Sunday Express (UK)


[A] fine debut.... Baume succeeds in reawakening her reader's capacity for wonder...so much so that the book and its one-eyed dog became companions I was loathe to leave.
Observer-Guardian (UK)


Ambitious and impressive.... Baume’s engaging, intriguing and brightly original first novel may mark a comparably significant debut.
Times Literary Supplement


One of the most quietly devastating books of the year…With Spill Simmer Falter Wither she has created a dark, tender portrait of what it’s like to live life on the margins.
Sydney Morning Herald


An unsettling literary surprise of the best sort. This first novel’s voice is singular in its humility and imaginative range.... What gives Baume’s book its startling power…is her portrait of an unexpectedly protean mind at work.... Baume’s prose makes sure we look and listen. Her book insists we take notice.
Atlantic


[Baume’s] rhythmic, intimate prose abounds with startling sights, smells and sounds.... [Her] sympathy for her 'wonkety' characters is infectious and their relationship—in all its drama and ordinariness—beautifully conveyed. Places and smells, plants and animals are conjured with loving attention, the narrative propelled by a striking linguistic intensity.... Baume’s capacity for wonder turns this portrait of an unusual friendship into a powerful meditation on humanity.
New Statesman


(Starred review.) This haunting debut novel by an award-winning Irish short story writer will appeal to readers who don't mind a little darkness in their dog stories. The detailed and almost poetic descriptions of the natural world as the seasons change add an element of enchantment to this lovely story. —Dan Forrest, Western Kentucky Univ. Libs., Bowling Green
Library Journal


Elegant, heartbreaking, and inspiring.... The lyric, lilting style of Baume’s voice will endear even animal non-lovers to her thrilling and transformative story. With echoes of Mark Haddon’s narrative style and a healthy dose of empathy for the lost and lonely among us, Spill Simmer Falter Wither is a superlative first novel.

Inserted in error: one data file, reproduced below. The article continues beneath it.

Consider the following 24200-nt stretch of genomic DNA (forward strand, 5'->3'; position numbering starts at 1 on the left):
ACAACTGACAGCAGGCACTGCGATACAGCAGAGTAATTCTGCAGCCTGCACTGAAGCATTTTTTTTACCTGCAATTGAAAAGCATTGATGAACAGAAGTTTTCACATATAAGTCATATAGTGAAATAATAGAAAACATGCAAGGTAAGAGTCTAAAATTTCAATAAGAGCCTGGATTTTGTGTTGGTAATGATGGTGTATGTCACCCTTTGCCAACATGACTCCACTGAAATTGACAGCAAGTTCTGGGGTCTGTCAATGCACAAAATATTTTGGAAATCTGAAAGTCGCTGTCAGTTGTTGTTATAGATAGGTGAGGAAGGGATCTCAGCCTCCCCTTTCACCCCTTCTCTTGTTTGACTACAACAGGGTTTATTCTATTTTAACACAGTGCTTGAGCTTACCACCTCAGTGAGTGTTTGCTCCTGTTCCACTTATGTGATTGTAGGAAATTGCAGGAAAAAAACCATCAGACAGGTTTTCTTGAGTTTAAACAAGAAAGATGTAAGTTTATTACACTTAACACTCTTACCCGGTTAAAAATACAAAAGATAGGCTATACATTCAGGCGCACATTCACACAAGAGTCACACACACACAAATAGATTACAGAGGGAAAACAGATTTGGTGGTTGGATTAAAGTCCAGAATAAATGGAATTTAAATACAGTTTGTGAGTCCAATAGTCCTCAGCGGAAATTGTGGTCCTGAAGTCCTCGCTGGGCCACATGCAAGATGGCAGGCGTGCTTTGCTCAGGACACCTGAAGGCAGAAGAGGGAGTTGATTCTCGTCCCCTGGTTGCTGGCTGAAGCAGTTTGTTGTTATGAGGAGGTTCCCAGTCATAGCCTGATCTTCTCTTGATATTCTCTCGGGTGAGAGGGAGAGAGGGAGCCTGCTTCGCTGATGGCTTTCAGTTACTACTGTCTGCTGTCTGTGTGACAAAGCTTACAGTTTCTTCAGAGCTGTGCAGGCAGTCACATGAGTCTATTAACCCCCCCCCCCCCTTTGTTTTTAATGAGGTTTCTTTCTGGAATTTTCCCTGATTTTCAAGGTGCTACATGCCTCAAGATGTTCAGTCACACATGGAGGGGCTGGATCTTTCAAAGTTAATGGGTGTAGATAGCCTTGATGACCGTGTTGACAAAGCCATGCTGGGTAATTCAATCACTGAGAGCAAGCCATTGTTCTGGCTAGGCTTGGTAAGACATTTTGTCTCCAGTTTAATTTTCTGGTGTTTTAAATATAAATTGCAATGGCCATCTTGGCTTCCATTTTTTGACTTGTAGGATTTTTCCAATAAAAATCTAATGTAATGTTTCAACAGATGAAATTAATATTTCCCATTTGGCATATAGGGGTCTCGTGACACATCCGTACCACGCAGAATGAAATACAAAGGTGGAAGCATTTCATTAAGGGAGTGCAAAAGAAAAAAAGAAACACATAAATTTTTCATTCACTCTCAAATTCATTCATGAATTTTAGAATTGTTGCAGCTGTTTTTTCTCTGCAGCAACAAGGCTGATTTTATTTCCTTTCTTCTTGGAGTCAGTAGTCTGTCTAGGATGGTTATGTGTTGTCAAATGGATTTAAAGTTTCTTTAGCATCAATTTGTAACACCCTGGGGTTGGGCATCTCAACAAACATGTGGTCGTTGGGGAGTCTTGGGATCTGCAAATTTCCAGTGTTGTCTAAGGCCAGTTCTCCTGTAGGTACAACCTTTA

Booklist


[I]t seems unreal that Ray could grow up without attending school and without any social services intervention. Baume perhaps means to make a statement about marginalized people..., but something doesn't quite ring true in Ray's isolation. The vague, sad ending doesn't help.
Kirkus Reviews



Discussion Questions
Use our LitLovers Book Club Resources; they can help with discussions for any book:

How to Discuss a Book (helpful discussion tips)
Generic Discussion Questions—Fiction and Nonfiction
Read-Think-Talk (a guided reading chart)

1. Describe Ray. Why is he such an outcast? What about him makes the villagers keep their distance, even shun him? How would you react to Ray?

2. Follow-up to Question 1: In what way are Ray and One-Eye alike? Talk about how man's and dog's pasts have left them deeply scarred? In other words, how have their pasts shaped them both?

3. Talk about the presence of Ray's father, even though he died 18 months before the opening of the book. What role does he play in Ray's life, now and in the past?

4. Ray tells One Eye: "You have to learn to fathom your way through a world of which you are frightened." How do the two "fathom their way" together? How do you fathom your way through life?

5. We originally think of Ray as inward, trapped within himself and unable to focus on others. Yet it turns out he is attuned to others in an unusual way. He's ever curious, once asking Ray, for instance, "what exactly people do, all day long, every day?" Find other examples of how Ray thinks about people or animals?

6. Ray says to One Eye: "I wish I’d been born with your capacity for wonder." Does Ray, by the story's end acquire that capacity, or has he had it all along? By the end of the book, have you felt wonder?

7. Talk about the quality of compassion, which stands at the center of this book. Start with the advertisement for One Eye, which asks for a "compassionate and tolerant owner." Where else does compassion come into play...and importantly, where (or in whom) is it missing?

8. Baume's use of the second-person narrative is unusual. Why might the author have chosen that point of view? What does it allow her to do? What affect does it have you how you read the work?

9. Spill Simmer Falter Wither is heartrending. Does it leave any space for hope?

(We'll add specific questions if and when they're made available by the publisher. In the meantime use these, online or off, with attribution. Thanks.)